You’ve already been hacked. That’s the point of view of cyber security professionals regarding your well-secured IT infrastructure. When it comes to your Industrial Internet of Things (IIoT) security, what are the chances your trillions of connected devices are secure? Not very good.

Ensuring the security, reliability, resilience, and stability of your IIoT systems is critical to ensuring trust and reducing business risk. Poorly secured IIoT devices can serve as entry points for cyberattacks. And yet, price pressure and technical constraints on IoT devices challenge manufacturers to design security features into their devices.

When thinking about industrial IoT devices, recognize that the security of these devices is not a simple “secure or insecure.” Instead, think of IIoT security as a range of device vulnerability from totally unprotected devices with no security features to highly secure systems with multiple layers of security features. But highly secure systems can come at a high price.

IoT Risk Tolerance

How much to spend on your IIoT security can be determined by understanding your risk tolerance. Your security risk tolerance is a function of how likely a device will be compromised, the damage a compromise can cause, and the time/resources required to meet a desired level of protection. If I think of it from a personal perspective, I’m less concerned with someone stumbling into my YouTube account where they can mess with the channels I follow, compared to my bank account where they can drain my savings. One’s a nuisance so it gets less effort, the other catastrophic so I’ll go to greater lengths to protect it.

Consider these factors as you work through the risk assessment and mitigation calculation for your business. Identify the present security risks, and the potential future risks. Then gauge the costs if the risk occurs and compare it to the estimated cost to mitigate the risk. If your business can’t tolerate the cost if the risk happens, then you can justify the cost to protect your system.

When you’re reviewing these security trade-offs, try to avoid a single facility perspective. The networked connectivity of industrial IoT devices means that security decisions made locally for one IoT device can have global impacts on your organization. A hacked device has the potential to effect your company as a whole.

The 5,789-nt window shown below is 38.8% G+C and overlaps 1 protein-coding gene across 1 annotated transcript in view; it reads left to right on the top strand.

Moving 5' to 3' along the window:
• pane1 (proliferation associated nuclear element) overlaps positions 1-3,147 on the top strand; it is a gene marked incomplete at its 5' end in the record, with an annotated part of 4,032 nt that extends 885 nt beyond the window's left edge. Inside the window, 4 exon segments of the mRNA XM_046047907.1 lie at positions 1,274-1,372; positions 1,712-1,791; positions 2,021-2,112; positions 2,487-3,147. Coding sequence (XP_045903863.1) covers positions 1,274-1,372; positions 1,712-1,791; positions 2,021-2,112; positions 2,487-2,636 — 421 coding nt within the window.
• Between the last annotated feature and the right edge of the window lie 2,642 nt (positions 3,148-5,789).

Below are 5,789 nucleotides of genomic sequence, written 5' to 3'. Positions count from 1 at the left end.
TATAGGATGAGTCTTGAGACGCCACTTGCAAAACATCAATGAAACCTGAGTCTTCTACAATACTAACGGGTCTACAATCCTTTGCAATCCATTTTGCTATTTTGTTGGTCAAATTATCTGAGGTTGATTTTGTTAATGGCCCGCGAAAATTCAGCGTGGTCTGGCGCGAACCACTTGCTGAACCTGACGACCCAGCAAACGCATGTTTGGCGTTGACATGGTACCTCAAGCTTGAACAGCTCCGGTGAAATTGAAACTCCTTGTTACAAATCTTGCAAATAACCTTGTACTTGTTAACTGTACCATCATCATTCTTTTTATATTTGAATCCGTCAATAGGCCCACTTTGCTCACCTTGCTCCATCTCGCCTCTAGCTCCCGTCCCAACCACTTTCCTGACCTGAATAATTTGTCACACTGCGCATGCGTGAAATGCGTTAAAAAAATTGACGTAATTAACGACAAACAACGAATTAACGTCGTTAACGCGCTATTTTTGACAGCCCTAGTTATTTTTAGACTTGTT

Industrial IoT Security Challenges

IoT devices tend to differ from traditional computing devices in important ways that challenge security. So when your calculating the risk potential of a hacked IIoT device, keep some of these things in mind:

  • IIoT devices deploy at a massive scale and many devices can establish links and communicate with other devices on their own in an unpredictable, dynamic fashion.
  • You may not have real visibility into the internal workings of the device or the precise data streams they produce. An IoT device intended for one function, may perform unwanted functions or collect more data than intended.
  • Deployments often consist of many identical or near identical devices, increasing the chance one hack can spread across all devices with the same vulnerability. Default passwords are a frequent culprit.
  • Devices may have a service life longer than other equipment and can be deployed in locations difficult or impossible to reconfigure/upgrade.
  • Security that’s good enough at deployment is not appropriate for the lifespan of the device. Long-term support and management of IoT devices is a significant security challenge.
  • Some IIoT devices are intentionally designed without any ability to be upgraded, usually seen with low-cost components used within a more complex system.
  • Functions may change when a manufacturer provides an update, leaving your equipment vulnerable to whatever changes the manufacturer made.
  • Devices may have no way to alert the user when a security problem arises, making it difficult to know a security breach has occurred.
  • A security breach may go on for a long time before being noticed, and correcting or mitigating the problem may not be possible or practical.

We’ll have more in-depth posts in the future regarding the security of IIoT. In the meantime, you can find good information at industry sites like the IoT Security Foundation, IEEE Internet of Things, or the Industrial Internet Consortium, or more general IoT overviews from podcasts like Stacey on IoT.

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